Saturday, November 19, 2011

Why You Need a Year-End Press Release—Now


Whatever your business is, it’s time to start working on a year-end press release to be distributed in mid- to late December.

Think you don’t have anything to say? Think again.

Newspapers, radio and television stations, and bloggers are all doing stories on the economy in late December and early January. Experts with views on national and global outlooks are plentiful. Experts on the economy in your community or your industry tend to be few and far between. They aren’t listed in the telephone directory – or almost any other directory – either, making it hard for reporters to identify them.

You are, however, an expert on how your business is doing. Here are just a few ideas to get you thinking about possible press releases:

  • · Do you sell office supplies? How has the past year year been, and what are you expecting for next year? You have valid personal observations on what you are seeing in your business.
  • · Do you repair appliances or cars or just about anything else? Are more people keeping their older appliances longer? Or are more people likely to buy a new appliance rather than make major repairs?
  • · Are you a medical professional? Are your patients having to make larger out-of-pocket payments as their employers cut back on health insurance? Are you seeing more patients who no longer have group policies? How is this impacting you – and them?
  • · What products and services to you offer? Which ones are showing sales increases and why?

In other words, if you are in business and you have customers, you are doing something of interest to the community. It’s a good time to share your story.

Tuesday, November 8, 2011

PR tips for businesses, both large and small

Sometimes other people say it so well there's no need to try to improve.

PRWEb recently had a good blog post on how the Internet and electronic delivery can give small businesses the same ability as large ones to reach major audiences. Among the comments: "Remember, sending a press release online to any size audience means that a company of ten can exert as much influence as a company of 10 thousand." You can read the complete article here.

And whether your organizations is large or small, it's all too easy to send mixed messages because different people express key points differently. Read Forbes on why organizations need a chief content officer.

Friday, November 4, 2011

More People Watch My Drunk Kitchen than CNN

Did you know that a YouTube video called My Drunk Kitchen has more viewers than CNN?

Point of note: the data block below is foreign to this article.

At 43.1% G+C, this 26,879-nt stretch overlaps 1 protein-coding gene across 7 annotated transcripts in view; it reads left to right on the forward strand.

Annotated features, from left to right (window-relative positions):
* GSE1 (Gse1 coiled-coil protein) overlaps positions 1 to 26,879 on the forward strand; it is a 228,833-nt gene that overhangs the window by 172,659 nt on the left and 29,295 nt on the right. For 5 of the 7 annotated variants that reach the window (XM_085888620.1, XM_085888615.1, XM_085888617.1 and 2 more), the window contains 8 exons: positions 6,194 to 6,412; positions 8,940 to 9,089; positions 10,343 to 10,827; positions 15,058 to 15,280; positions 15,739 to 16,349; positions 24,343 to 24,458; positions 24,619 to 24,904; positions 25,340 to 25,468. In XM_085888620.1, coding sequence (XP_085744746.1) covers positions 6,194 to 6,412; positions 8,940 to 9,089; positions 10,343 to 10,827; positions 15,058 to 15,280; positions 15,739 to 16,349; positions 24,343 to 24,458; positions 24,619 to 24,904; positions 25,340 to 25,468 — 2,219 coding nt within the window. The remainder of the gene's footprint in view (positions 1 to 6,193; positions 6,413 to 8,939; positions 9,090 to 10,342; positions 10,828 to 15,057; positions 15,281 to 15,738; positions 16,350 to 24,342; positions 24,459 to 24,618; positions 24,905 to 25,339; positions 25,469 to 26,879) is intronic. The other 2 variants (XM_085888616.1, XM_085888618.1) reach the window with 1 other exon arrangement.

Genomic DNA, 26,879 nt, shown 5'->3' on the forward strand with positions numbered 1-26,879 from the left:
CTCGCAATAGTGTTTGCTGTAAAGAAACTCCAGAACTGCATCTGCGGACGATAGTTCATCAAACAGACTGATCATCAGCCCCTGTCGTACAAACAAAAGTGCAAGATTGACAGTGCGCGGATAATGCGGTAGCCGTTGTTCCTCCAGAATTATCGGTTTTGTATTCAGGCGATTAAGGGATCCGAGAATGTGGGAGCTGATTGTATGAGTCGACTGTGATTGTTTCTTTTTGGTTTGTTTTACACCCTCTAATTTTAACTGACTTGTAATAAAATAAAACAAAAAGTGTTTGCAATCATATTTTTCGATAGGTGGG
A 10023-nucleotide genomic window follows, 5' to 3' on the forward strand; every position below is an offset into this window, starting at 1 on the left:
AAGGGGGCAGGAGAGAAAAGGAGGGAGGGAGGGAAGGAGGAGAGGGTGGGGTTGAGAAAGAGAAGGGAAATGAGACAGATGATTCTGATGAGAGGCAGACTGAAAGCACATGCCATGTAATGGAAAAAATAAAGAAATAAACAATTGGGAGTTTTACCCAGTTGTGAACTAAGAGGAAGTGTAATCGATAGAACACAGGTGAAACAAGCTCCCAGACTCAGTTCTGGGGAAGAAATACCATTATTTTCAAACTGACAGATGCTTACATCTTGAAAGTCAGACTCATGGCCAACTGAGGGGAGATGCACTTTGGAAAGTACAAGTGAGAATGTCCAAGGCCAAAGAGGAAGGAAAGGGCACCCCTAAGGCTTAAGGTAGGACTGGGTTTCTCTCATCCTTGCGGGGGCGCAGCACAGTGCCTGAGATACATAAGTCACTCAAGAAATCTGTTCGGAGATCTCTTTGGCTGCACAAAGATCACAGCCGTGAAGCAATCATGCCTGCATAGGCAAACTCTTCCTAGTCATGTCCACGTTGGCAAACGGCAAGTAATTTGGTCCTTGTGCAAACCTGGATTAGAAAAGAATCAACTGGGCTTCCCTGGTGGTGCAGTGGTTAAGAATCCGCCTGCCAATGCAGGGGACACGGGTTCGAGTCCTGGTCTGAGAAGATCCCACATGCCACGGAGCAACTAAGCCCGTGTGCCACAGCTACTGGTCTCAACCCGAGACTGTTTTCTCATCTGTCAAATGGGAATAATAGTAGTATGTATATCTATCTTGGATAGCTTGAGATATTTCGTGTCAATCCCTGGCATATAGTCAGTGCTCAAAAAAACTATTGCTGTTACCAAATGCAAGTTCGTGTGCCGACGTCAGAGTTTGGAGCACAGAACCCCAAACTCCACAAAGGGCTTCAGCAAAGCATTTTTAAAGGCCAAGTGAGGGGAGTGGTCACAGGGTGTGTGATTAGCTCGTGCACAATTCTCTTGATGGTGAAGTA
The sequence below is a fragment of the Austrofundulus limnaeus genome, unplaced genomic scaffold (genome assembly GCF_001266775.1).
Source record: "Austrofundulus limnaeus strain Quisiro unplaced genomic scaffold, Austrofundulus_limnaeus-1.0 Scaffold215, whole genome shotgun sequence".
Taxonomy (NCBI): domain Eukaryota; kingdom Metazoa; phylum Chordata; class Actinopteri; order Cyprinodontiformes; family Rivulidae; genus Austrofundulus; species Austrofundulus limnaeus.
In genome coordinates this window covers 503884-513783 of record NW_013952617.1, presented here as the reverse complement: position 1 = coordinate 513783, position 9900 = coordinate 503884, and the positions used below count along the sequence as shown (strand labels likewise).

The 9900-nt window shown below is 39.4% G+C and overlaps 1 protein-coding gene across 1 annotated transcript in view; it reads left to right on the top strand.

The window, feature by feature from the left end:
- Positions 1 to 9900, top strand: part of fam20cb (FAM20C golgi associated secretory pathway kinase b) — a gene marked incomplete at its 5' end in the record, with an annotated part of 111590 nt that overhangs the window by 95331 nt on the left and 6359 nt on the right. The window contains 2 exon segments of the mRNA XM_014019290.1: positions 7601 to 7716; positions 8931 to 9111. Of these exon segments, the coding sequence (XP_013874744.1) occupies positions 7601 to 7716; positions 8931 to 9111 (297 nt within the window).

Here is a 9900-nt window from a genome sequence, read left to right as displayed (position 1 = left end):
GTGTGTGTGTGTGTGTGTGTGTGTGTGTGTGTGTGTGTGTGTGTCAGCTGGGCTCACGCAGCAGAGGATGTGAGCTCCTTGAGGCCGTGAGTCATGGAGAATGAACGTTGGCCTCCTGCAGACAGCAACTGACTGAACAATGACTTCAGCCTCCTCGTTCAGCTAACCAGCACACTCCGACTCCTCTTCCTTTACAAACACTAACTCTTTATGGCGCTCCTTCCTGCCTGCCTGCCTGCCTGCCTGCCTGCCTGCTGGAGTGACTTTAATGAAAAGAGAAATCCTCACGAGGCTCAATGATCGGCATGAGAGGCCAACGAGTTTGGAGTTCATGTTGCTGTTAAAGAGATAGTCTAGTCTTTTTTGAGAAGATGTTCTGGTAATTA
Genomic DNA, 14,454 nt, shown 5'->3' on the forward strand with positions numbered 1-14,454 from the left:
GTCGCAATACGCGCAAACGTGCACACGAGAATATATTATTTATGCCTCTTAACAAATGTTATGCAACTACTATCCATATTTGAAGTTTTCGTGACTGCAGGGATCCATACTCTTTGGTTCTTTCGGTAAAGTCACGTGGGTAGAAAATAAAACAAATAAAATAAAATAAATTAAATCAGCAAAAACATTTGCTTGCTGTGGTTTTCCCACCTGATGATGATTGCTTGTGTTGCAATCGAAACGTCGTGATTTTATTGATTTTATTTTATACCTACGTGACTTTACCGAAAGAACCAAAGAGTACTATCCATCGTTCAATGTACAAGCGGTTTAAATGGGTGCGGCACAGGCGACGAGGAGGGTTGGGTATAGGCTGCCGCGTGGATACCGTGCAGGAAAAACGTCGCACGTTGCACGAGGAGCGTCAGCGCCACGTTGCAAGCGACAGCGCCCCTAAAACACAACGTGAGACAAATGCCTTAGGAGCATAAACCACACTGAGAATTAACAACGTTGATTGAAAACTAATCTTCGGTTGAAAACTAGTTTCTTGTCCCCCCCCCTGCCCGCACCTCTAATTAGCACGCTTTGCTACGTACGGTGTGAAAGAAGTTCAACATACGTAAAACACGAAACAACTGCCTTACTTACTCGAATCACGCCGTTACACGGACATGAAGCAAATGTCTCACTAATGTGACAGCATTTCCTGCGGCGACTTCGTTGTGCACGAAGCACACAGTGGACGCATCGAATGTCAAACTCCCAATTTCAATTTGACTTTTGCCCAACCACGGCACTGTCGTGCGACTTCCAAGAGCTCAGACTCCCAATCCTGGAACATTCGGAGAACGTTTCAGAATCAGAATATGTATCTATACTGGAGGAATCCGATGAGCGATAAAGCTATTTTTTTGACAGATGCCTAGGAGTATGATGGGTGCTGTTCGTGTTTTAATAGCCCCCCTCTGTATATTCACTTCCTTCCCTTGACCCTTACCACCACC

I didn’t until I attended a webinar given by consultant Katie Paine and sponsored by Business Wire.

So what is the message in this? I find two.

First, people are self-selecting the media they want to see, and they’re doing it online. If you are relying only on traditional media, you aren’t reaching enough people.

Second, most content is boring. People want entertainment or facts they can use immediately.

You may not have a story that is as entertaining as My Drunk Kitchen. But in this day of rapidly expanding websites and busy schedules, you need to be sure that your story is available whenever people are ready to read it. And most people are going to look for the facts they want on Google. A good public relations program will stress both traditional and online media.

P.S. For what it's worth, I watched part of an episode of My Drunk Kitchen. So far I prefer CNN.

Tuesday, November 1, 2011

Why Everybody — Even with Older Clients — Should Care About Social Media

No matter what the age is of your audience, social media is critical as the number of traditional media operations declines.

I heard this point emphasized by Oliver Theil, director of public relations, San Francisco Symphony, at a recent meeting of the Public Relations Round Table of San Francisco, and I couldn’t agree more. They apply to almost every business or organization.

Among the relevant points that Theil made are these:
• The number of traditional media outlets is diminishing.
• Those that exist all have suffered from staff cutbacks in recent years, diminishing the opportunity for coverage.
• Because of this, it is important for the symphony to engage its community of 104 musicians, 1,500 volunteers, subscribers and other friends to tell its story. “We need to give them the content to help us.” Another quote from Oliver: “It is critical to deal with our patrons directly.”
• Word-of-mouth recommendations in social media from symphony supporters are more persuasive than recommendations from the media.
• The community of friends, i.e., social media subscribers, is not primarily interested in factual information such as upcoming programs. Instead they want tidbits giving them a personal connection with performers, such as an interview with a violin player or a YouTube interview with a visiting artist as he arrives to rehearse. These are the things that people share with their friends.